Do you use food to address your emotional needs, rather than fueling your body? If so, you are one of many people engaging in emotional eating.
It’s common for people to turn to food for comfort, especially in stressful, difficult times. When you’re in middle of an uncomfortable, emotionally draining time in your life, practicing mindful eating can feel like just another task on your plate.
But as you probably know, emotional eating doesn’t make you feel any better afterward. In fact, it leaves you feeling guilty, sad and out of control.
That’s exactly why it’s so important to learn how to practice intuitive eating and focus on using food to fill your stomach, not your emotional voids.
Emotional eating is when you eat in response to negative emotions or stress. This can be done consciously or unconsciously, sometimes occurring when a person is undergoing a stressful, uncomfortable situation, or even when he or she is bored.
For most emotional eaters, food is used to soothe feelings of sadness, loneliness, anger and fear. Research shows that emotional eaters attempt to self-medicate and self-regulate their moods with food, usually in the act of overeating.
Life events that are perceived as negative can trigger emotional eating and even weight gain. But emotional eating can also be used fulfill a feeling of deprivation, which may occur when on a diet or restricting calorie consumption.
An emotional and physical emptiness is being “filled” with food when you eat. For emotional eaters, the food provides a temporary wholeness, but it doesn’t last long.
Emotional eating is an unhealthy cycle that’s repeated over and over again, sometimes allowing the problem to get out of control. For people dealing with daily emotional eating, it’s a type of binge eating disorder.
The emotional eating cycle is continuous. It begins with trigger that leads to discomfort and promotes eating, even if you aren’t actually hungry.
The stages of emotional eating are:
Why do we use food for comfort and engage in this harmful cycle? For many people, the fullness they feel from food takes the place of fulfillment they lack in other areas of life.
There can be a feeling of emptiness that’s stemmed from relationships issues, issues related to self-esteem and worthiness, and feelings of isolation and loneliness.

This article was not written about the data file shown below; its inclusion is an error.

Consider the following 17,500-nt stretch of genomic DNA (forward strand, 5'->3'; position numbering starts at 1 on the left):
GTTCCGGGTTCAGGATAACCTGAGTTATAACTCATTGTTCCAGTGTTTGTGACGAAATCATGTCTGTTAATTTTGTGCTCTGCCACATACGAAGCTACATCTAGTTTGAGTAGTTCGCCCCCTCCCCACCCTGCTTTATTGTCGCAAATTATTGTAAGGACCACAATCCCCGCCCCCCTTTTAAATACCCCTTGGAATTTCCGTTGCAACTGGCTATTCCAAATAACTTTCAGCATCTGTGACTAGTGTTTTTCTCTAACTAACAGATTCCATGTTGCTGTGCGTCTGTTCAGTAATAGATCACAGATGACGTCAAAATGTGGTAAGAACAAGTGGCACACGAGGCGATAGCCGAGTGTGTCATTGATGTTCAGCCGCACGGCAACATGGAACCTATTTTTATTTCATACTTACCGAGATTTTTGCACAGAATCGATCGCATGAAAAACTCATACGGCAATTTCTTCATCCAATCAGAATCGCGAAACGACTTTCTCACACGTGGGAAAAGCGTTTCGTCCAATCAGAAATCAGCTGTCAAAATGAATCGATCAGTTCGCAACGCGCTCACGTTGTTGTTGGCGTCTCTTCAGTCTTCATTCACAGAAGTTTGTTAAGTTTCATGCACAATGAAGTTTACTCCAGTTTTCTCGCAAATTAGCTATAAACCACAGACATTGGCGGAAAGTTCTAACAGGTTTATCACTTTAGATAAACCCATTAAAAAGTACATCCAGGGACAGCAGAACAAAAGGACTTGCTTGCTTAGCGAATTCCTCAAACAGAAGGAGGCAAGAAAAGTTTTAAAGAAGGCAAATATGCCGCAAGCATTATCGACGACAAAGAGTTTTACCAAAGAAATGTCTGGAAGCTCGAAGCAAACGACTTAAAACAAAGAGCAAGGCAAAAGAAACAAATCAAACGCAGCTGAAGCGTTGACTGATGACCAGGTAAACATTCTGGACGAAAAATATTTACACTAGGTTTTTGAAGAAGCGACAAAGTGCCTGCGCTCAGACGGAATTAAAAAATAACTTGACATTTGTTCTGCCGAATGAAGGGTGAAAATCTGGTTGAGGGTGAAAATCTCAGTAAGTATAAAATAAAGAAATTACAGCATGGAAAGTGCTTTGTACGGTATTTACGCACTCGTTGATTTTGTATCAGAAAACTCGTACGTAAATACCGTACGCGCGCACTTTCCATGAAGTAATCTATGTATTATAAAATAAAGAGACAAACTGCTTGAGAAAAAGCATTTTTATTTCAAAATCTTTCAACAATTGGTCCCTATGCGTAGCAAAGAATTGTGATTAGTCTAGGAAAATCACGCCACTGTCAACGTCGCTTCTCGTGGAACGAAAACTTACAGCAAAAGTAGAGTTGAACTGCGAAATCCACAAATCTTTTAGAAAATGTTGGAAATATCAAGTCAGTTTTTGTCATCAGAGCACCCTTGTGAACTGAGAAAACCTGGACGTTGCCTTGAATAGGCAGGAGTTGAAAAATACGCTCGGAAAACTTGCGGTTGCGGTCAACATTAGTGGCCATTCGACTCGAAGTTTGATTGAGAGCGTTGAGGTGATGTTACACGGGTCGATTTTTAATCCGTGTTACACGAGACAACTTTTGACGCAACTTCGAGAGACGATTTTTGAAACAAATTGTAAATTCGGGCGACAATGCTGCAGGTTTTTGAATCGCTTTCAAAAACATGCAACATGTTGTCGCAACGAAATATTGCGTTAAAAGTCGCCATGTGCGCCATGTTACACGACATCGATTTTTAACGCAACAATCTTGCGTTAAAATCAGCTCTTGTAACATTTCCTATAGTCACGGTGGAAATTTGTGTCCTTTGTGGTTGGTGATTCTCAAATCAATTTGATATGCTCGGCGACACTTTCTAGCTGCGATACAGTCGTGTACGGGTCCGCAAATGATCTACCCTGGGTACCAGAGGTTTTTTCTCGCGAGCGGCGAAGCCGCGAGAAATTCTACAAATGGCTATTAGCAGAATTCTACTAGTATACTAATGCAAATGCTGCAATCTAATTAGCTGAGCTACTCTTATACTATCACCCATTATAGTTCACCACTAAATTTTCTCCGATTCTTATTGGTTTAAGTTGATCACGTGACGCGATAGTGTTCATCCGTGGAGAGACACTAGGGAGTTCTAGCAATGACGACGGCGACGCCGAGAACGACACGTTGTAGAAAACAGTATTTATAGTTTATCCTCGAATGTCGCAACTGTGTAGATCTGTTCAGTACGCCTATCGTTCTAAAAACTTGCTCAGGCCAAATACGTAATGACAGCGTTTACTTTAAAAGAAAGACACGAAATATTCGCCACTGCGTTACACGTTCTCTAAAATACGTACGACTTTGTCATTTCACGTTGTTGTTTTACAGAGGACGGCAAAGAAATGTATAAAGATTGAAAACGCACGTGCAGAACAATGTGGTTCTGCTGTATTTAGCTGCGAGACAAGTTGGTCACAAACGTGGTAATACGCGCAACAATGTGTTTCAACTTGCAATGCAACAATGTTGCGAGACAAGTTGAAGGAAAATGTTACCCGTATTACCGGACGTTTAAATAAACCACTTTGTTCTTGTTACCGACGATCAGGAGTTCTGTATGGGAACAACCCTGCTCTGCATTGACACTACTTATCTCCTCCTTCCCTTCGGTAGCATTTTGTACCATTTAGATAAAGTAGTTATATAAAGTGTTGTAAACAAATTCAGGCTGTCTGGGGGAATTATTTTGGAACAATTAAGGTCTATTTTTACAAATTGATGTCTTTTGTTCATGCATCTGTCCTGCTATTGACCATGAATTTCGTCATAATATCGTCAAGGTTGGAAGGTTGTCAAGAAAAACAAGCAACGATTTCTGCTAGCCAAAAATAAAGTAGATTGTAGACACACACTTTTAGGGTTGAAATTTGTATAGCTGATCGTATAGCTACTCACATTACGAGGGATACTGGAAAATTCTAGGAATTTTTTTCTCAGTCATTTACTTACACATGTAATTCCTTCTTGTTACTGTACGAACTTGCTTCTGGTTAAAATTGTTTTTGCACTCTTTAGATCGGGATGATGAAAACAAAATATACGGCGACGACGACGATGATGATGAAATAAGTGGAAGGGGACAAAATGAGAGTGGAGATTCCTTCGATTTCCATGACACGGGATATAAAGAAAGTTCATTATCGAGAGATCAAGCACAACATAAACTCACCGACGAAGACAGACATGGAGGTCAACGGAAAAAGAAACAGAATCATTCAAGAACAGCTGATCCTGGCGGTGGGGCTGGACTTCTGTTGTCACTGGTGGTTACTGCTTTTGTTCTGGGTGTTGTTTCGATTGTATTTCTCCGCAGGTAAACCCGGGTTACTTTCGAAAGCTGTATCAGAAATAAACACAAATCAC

If you’re an emotional eater, you may be getting cues for emotional hunger confused with physical hunger. It helps to understand the difference between the two types of hunger, so here’s a simple breakdown:
Good news — there are ways to combat emotional eating. Research published in the Journal of Eating Disorders indicates that promoting exercise, mindful eating, emotion regulation and positive body image could have positive effects on emotional eaters.
Perhaps the most important step is overcoming emotional or binge eating is identifying your triggers. What situations, conversations, experiences or feelings occur when the cycle begins?
To pinpoint your triggers, try keeping a journal that describes what occurred before you began eating, even when you weren’t physically hungry. Then look for patterns and work to redirect your behavior or reaction to the trigger.
Instead of reaching for comforting foods, have a list of healthy alternatives that will help you to work through the discomfort.
Are you constantly on a diet and restricting calorie intake? If you overthink your meals and snacks and continue a dieting mindset, you may be more likely to “eat your emotions.” This is because you are eating to comfort the feelings of deprivation and you are unsatisfied with your body and diet.
To stop overeating in moments of discomfort, try to eat more mindfully instead of dieting. Pay close attention to your physical hunger cues and prepare filling, healthy meals for yourself.
Humans need to eat to fuel their bodies. You should expect to be hungry several times a day.
Some basic hunger cues are a feeling of lightness in your stomach, growling stomach, headaches and weakness. Ideally, you wouldn’t wait until you’re feeling fatigued to have a meal or snack, but you’d get a sense of when you’ll need more food to maintain energy.
If it’s difficult for you to tell the difference between emotional and physical hunger, try creating an eating routine. Eat breakfast, lunch and dinner at the same time every day.
You can also add in one or two snacks, if needed. Your body will adjust to these meal times, and if you feel tempted to eat outside of these times, you’ll have to think twice about whether or not you’re really hungry.
When you’re eating, try to remain fully engaged. Use all of your senses to enjoy the meal, including the taste, smell, colors and texture.
While eating, slow down and make it last. Don’t rush meals, and try not to multitask while you’re eating.
It also helps to sip water in between bites and tune in to your body as you eat, paying attention to the full feeling you get after finishing your portion.
It’s safe to say that many of us need to get more comfortable feeling uncomfortable. It’s normal to have moments of stress, anxiety, embarrassment, fatigue and boredom.
Instead of managing discomfort with food and the act of eating, find another emotional outlet that will help soothe and validate your feelings.
Some healthy ways to ease stress, anxiety and discomfort include:
Be kind to yourself, and avoid negative self-talk. Being judgmental and critical of yourself will only lead to feelings of worthlessness and anger, furthering the emotional eating cycle.
To stop stress eating, you’ll have to change the way you treat yourself and perceive your own value.
The post Emotional Eating: Why Are You Doing It & How Do You Stop? appeared first on Dr. Axe.